"The FBI has long maintained that while science played a significant role, it was the totality of the investigative process that determined the outcome of the anthrax case,'' the FBI and Justice Department said in a joint statement. "Although there have been great strides in forensic science over the years, rarely does science alone solve an investigation.''
The statement said the FBI had used science that was "innovative and groundbreaking" and that the report "provides valuable guidance" and "better prepares the FBI to respond to attacks of a similar nature in the future. ''
But the long-anticipated report reignited a debate that has been simmering among some scientists and others who have questioned the strength of the FBI's evidence against Ivins.
The extensive eight-year FBI probe, which spanned six continents, has included missteps, including the public naming of Ivins's colleague Stephen Hatfill as a "person of interest" in the investigation. The FBI later apologized to Hatfill.
"This report entirely undercuts the conclusion that RMR-1029 was the source and that Ivins was the perpetrator,'' said Meryl Nass, an anthrax expert and physician at Mount Desert Island Hospital in Maine. "That evidence was totally critical to their case,'' said Nass, who added that hundreds of people had access to the flaks in Ivins's lab. Federal investigators have said they investigated and ruled out all possible other suspects.
The report did endorse a key conclusion reached by FBI scientists: that the anthrax spores used in the mailings had not been altered, either genetically or chemically. That appeared to rule out the possibility that the spores were "weaponized" or manipulated to make them more deadly.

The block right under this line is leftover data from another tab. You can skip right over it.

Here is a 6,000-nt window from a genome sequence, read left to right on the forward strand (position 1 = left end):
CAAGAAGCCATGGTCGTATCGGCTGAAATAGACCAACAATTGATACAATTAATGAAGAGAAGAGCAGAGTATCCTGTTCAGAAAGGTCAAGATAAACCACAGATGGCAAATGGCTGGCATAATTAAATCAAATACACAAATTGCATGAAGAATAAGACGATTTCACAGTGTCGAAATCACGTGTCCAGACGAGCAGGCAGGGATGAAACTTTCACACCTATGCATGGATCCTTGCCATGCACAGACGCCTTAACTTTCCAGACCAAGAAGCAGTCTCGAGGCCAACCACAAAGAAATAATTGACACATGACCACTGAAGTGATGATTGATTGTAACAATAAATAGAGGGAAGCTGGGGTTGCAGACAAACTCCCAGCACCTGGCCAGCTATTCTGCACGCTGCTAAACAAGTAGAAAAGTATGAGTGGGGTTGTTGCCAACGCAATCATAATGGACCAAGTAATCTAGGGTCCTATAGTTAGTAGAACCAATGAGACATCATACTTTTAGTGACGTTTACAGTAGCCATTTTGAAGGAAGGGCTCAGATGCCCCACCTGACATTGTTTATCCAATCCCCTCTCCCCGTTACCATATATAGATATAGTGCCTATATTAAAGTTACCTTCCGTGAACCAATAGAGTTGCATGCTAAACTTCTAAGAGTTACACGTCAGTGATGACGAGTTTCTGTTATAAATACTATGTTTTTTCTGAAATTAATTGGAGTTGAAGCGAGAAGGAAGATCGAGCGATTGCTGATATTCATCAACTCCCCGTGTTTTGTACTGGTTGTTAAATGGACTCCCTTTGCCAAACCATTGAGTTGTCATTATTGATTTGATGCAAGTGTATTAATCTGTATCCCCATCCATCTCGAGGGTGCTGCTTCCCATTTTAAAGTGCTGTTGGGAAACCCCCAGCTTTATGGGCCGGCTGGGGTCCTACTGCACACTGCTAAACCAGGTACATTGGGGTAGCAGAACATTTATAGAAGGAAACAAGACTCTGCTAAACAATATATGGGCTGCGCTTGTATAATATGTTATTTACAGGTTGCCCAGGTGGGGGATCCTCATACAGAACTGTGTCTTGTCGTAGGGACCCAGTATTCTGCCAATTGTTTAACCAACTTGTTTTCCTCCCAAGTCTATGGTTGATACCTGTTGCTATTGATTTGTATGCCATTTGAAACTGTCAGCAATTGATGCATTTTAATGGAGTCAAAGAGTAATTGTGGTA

Some scientists have pointed to oddly elevated levels of silicon in the spores as an indication that the deadly powder was enhanced by someone with knowledge of advanced bioweapons techniques. The panel's findings, however, appeared to support the theory that the spores were produced by one or more individuals working alone, and were not the product of a state-run bioweapons program.
The proximity of the anthrax attacks to Sept. 11 had also fueled concern of possible terrorist involvement in the anthrax mailings. And the report reveals that the FBI and intelligence officers collected samples from an overseas site "because of information about efforts by al-Qaeda to develop an anthrax program.''
The report said the tests turned out to be negative but that the evidence was inconsistent, and it called for further review. It said the committee that prepared the report was provided "only fragmentary information" about the tests "very late in our study."
Federal law enforcement officials, speaking on condition of anonymity to discuss sensitive information, said the committee was offered a classified briefing to explain why federal investigators determined there was no evidence of anthrax at the overseas site. The committee declined because it only wanted information that could be made public, the officials said.
Staff reporter Joby Warrick and staff researcher Julie Tate contributed to this story.